Prime Time making adjustments to new normal

veineEarly on in its existence, Prime Time established a formula for success. It has stuck to that plan for more than a quarter century. While there have been new ventures and variations along the way, the key signature items have remained the same over the years.

“The value placed on quality products and consistent, premium service has never been sacrificed,” said Katy Johnson, marketing director at the Coachella, CA-based company. “Prime Time has become a name people know and a brand they trust.”

During the past few months, the company has been continuously adjusting to the new normal brought about by the coronavirus pandemic.

“Across the board, masks are mandatory, visitors are restricted, and plexiglass panels have been installed between work spaces where possible,” Johnson said. “Our sales and accounting offices have staggered in-office hours to avoid excessive face-to-face contact between employees.”

However, those types of adjustments are not as easy to do out in the fields and in the warehouses, she noted.

“Our normal stringent food-safety protocol has helped in the transition to the new COVID-19 world, but right now, the heat and COVID-19 restrictions are our biggest challenges,” Johnson said. “Harvest crews are asked to wear uncomfortable face masks and gloves in the summer heat, work in close proximity of others and comply with strict safety requirements as mandated by the state.”

Labor and water issues are always at the top of the challenge list for California growers as well. With the added constraints of the current pandemic, she noted labor is even more difficult to manage than normal although the company is grateful to have only faced minor hurdles so far.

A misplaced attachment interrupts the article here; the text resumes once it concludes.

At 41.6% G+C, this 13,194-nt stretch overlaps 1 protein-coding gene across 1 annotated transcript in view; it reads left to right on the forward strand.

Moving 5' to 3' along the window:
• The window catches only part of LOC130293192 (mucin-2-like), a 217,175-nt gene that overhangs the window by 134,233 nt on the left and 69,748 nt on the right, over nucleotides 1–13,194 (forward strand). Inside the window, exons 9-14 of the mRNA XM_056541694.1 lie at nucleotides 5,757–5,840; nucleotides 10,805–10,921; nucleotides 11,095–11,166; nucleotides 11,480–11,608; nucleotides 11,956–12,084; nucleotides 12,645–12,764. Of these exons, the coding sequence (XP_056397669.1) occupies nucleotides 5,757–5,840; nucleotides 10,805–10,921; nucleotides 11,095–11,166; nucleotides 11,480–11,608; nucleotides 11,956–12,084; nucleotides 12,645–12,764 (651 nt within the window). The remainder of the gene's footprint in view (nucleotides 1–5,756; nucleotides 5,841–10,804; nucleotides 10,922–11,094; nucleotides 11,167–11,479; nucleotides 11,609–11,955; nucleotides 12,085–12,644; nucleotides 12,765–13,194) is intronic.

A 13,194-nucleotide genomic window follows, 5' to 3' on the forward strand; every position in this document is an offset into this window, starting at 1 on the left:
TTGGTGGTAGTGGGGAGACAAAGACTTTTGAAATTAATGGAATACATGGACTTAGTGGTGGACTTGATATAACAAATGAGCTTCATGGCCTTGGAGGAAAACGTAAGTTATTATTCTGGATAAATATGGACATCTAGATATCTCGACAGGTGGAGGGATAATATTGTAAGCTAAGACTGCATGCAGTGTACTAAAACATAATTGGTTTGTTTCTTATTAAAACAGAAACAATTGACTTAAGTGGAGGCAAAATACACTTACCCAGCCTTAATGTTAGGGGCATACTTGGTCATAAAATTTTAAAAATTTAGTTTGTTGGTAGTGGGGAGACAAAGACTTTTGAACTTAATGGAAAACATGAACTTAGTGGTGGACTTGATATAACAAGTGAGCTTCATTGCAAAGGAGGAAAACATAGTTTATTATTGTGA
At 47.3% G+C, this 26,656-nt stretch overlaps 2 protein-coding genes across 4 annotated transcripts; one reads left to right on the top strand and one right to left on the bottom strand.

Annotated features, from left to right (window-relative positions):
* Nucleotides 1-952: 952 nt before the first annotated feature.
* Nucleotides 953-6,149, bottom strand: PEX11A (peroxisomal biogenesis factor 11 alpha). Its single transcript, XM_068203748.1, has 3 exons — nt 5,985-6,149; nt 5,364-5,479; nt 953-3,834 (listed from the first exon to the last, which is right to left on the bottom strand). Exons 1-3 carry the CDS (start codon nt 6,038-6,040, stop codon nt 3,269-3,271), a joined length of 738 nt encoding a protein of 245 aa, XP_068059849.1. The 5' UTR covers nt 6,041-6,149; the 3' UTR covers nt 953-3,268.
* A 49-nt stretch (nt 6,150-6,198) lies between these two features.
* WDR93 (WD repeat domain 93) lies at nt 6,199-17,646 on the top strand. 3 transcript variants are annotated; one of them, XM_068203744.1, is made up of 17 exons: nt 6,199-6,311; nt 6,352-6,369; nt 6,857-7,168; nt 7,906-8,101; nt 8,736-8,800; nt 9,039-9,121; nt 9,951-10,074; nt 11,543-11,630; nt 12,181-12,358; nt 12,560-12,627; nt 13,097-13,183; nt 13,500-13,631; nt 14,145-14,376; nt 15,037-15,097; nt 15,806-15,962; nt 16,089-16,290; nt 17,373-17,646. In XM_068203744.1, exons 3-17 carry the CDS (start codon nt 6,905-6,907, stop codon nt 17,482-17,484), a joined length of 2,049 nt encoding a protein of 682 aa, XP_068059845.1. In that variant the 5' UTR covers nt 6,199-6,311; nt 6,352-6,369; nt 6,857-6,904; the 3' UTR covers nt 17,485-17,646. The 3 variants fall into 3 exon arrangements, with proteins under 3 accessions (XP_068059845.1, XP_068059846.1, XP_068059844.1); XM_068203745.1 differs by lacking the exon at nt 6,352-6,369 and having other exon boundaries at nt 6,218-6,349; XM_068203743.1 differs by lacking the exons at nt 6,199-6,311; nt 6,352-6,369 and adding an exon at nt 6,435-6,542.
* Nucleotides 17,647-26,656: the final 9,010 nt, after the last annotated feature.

Initially, the company saw a dramatic drop in its foodservice business due to the COVID-19 pandemic, but that has begun to stabilize somewhat.

“Luckily, between a fairly strong retail market and previously committed contract business, the negative impact on sales has been somewhat minimized,” Johnson said. “Of course, it’s a challenge to conduct business remotely, but our team has been embracing it exceptionally well and, likewise, our customers have not skipped a beat.”

Prime Time has utilized the down times in 2020 to upgrade facilities, implement state-of-the-art packing equipment, and increase storage and loading capacity in some locations.

“2020 allowed us time to do a thorough ‘spring cleaning’ for the summer season,” Johnson said. “Knowing how to build on the company’s strengths and recognize where there are weaknesses has been the backbone of Prime Time’s success. Being innovative and flexible to change, while staying ahead of the pack has helped as well. As one of our founders, Mark Nickerson, likes to say, ‘Make Dust, Don’t Eat It.’”

The company is just beginning to transition its production to the southern San Joaquin Valley and central coast of California and will be in peak pepper harvest all summer and into the fall in these areas. Johnson said the company anticipates good quality and quantity all season long from the Somis location.

Prime Time continues to look for ways to enhance its current program.  

“We are still expanding our newly added asparagus segment, as well as looking for ways to smooth out the minor peaks and valleys in our pepper production,” Johnson said. “Our growers are constantly trying new things and seeking new opportunities, but at the moment, we are content with just staying afloat in this river of uncertainty.”

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